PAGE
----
Goose Lake Redband

Oncorhynchus mykiss newberrii

Native Trout Fly Fishing

A Goose Lake redband from a stream in northern California.


The Goose Lake redband trout are native to streams flowing into Goose Lake as well as the upper part of the Pit River watershed. These redbands are closely related to the trout of the Chewaucan basin and Warner Valley and are currently classified as part of the subspecies Oncorhynchus mykiss newberrii (Behnke 2002).

Life History Information

The Goose Lake basin is an enclosed interior basin that is filled with the remnants of the Pleistocene Goose Lake. While Goose Lake can provide a productive environment for trout to grow when conditions are right, it is subject to extreme fluctuations in water level. As recently as 1881, Goose Lake overflowed to the Pit River and in 1992 after several dry years it completely dried up (ODFW 2005). Today most of the suitable trout habitat in the basin is restricted to the tributaries of Goose Lake, as well as the headwaters of the Pit River. As such the dominant life history type is the stream resident form, which has a diet composed of aquatic and terrestrial insects. These stream resident fish generally have a maximum lifespan of five years and grow to about fourteen inches (Behnke 2002). According to Dambacher et al. (2001) Goose Lake redbands occur at a higher abundance, but weight significantly less than the other varieties of redbands found in the northern Great Basin. During wet years, these redbands may exhibit a migratory life history and take advantage of the foraging opportunities in Goose Lake. This use of the lake allows these trout to reach lengths up to 36" and these larger fish have a higher fecundity than those that spend their entire lives in streams, making them an important component to the continued viability of these redbands (ODFW 2005).


The redbands native to the Goose Lake drainage face a number of issues that have become common threats to salmonids in the arid regions of the American west. It was because of declines associated with these issues that in 1997 the redbands of the northern Great Basin including those native to Goose Lake were petitioned to be listed as threatened under the Endangered Species Act (USFWS 1997). Although this listing was denied, actions are being taken to ensure the continued viability of these fish. Of the thirteen populations in the state of Oregon, only four are considered healthy and the state considers these redbands to be at risk of extinction (ODFW 2005). Hybridization is not currently considered to be a threat to these fish, but genetic studies have shown hatchery rainbow trout influences in several populations (Behnke 1992 & ODFW 2005). Perhaps one of the greatest threats to these fish is the agricultural practices in the watershed. Today the water resources in the basin have been over appropriated and diversions for irrigation block migration routes. Due to this five of the populations found in Oregon no longer have access to Goose Lake (ODFW 2005). Habitat destruction by livestock has also been a problem and has led to erosion, loss of stream meanders and incised channels throughout much of the watershed. Recently restoration projects have been implemented to attempt to address these problems on Lassen Creek in California and it is hoped that the redbands will respond positively to the improvements (Streamwise 2005).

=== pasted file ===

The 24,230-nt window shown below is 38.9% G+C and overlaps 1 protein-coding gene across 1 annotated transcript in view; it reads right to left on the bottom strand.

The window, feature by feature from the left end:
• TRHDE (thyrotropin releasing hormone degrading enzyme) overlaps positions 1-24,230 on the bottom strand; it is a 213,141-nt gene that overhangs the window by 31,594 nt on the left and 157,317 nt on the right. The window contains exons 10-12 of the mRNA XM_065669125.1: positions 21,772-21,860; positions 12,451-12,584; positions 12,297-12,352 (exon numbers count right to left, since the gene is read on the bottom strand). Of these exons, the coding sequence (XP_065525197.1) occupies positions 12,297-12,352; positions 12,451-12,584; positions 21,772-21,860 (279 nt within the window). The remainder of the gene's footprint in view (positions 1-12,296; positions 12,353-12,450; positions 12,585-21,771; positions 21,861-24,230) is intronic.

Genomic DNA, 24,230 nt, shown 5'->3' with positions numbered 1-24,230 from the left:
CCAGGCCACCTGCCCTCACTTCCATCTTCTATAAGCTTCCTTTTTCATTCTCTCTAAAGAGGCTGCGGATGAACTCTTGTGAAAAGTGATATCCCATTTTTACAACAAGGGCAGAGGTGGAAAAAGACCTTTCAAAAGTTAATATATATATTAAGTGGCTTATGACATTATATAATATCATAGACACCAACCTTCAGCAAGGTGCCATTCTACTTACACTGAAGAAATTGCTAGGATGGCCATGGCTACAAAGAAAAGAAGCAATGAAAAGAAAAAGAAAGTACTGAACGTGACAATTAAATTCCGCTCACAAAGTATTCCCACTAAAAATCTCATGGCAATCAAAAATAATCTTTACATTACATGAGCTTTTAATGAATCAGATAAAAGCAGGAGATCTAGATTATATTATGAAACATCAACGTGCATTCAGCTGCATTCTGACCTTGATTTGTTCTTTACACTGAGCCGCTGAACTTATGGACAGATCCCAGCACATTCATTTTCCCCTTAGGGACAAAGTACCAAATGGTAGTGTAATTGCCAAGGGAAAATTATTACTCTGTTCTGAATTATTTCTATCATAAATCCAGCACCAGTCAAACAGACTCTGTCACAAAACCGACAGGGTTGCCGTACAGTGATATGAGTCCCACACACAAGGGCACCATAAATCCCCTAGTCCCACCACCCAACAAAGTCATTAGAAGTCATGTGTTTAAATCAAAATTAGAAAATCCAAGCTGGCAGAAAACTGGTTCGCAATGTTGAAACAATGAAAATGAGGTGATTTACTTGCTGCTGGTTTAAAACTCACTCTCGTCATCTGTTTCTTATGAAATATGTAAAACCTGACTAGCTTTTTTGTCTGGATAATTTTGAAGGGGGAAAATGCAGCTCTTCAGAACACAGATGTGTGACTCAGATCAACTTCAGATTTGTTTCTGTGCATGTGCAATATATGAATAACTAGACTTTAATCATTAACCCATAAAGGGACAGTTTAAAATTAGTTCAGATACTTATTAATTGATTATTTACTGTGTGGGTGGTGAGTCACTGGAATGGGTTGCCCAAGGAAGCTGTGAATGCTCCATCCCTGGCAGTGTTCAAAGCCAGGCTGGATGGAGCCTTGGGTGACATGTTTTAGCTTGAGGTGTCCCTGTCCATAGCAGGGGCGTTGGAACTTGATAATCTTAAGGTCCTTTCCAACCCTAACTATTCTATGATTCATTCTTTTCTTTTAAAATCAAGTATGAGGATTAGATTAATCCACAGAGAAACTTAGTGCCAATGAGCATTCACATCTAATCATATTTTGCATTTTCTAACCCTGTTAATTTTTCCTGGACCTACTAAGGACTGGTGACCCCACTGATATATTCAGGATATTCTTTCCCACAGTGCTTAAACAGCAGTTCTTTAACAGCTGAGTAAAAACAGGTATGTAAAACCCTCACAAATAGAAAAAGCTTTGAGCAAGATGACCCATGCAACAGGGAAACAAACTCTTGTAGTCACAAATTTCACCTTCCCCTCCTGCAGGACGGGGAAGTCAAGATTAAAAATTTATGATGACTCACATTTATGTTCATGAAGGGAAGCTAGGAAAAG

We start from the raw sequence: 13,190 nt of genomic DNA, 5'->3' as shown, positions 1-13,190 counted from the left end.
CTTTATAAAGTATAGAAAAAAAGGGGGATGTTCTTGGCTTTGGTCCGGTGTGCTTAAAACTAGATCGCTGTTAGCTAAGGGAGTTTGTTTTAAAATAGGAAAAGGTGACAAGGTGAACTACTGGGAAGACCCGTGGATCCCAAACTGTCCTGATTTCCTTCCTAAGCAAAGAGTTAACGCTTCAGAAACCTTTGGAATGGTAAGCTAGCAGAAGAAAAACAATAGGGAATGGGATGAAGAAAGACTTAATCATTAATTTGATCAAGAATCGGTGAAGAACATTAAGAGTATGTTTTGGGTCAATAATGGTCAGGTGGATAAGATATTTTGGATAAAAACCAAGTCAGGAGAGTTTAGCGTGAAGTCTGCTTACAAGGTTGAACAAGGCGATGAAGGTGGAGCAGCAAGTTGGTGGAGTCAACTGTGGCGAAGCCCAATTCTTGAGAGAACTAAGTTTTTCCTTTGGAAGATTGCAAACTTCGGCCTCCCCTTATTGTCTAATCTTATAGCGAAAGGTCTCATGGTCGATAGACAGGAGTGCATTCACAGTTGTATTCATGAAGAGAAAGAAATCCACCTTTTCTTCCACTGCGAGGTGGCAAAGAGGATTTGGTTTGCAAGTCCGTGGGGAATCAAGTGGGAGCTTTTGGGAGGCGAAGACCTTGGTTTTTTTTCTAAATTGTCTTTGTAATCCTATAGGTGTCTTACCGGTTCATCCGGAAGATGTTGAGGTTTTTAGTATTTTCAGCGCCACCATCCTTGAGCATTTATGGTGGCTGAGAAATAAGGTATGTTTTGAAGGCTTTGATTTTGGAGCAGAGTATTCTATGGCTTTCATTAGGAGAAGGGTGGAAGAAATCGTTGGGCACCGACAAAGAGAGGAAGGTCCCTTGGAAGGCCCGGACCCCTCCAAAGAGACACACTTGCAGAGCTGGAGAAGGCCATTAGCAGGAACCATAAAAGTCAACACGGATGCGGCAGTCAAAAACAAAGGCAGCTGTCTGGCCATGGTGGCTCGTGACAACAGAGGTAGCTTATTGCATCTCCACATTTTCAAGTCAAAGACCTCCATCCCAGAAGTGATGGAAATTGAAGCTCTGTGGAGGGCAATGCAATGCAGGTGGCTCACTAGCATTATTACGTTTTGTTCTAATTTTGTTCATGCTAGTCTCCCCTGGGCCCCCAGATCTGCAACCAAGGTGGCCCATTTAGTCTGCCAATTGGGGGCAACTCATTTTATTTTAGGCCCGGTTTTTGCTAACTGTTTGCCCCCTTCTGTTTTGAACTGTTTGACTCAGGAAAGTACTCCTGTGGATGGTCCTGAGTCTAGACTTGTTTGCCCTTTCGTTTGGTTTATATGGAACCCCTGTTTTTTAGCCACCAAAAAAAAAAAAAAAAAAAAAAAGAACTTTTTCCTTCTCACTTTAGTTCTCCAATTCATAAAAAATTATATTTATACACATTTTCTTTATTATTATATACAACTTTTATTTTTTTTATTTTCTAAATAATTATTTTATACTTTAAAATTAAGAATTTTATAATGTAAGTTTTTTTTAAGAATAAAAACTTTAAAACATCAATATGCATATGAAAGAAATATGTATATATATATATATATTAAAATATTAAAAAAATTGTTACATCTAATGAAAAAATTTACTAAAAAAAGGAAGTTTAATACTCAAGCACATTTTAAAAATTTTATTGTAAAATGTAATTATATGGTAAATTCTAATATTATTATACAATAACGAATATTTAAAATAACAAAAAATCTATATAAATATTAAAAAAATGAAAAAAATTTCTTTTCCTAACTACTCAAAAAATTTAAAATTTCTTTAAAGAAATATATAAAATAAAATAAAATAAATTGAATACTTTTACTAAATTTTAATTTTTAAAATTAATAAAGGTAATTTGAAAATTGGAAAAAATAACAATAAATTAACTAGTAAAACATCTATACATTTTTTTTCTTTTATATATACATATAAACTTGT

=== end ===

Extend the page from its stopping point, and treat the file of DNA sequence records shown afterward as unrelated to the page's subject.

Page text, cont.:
The coloration of these fish is olive or greenish-blue on the back and transitions to a yellowish or pale green color across the body. These redbands have a pink or red stripe along their lateral line, and their gill plates are a rosy color. The spotting pattern consists of small round or irregular shaped spots that are profusely distributed both above and below the lateral line. Spots are also found on the caudal and dorsal fins and tend to get larger near the caudal fin. Purplish colored elliptical shaped parr marks are often retained into maturity in stream resident fish, but fade away in lake dwelling individuals. These lake form redbands generally will have a much more silvery coloration and sparse spotting pattern then stream resident forms. The caudal fin is forked, dorsal fin may be tipped with either white or orange, while anal and pelvic fins are both tipped with white.

Stream Resident Form

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Native Range

Native Trout Fly Fishing

A map of the native range of the Goose Lake redband trout. Data Sources: Behnke (2002) and ODFW (2005).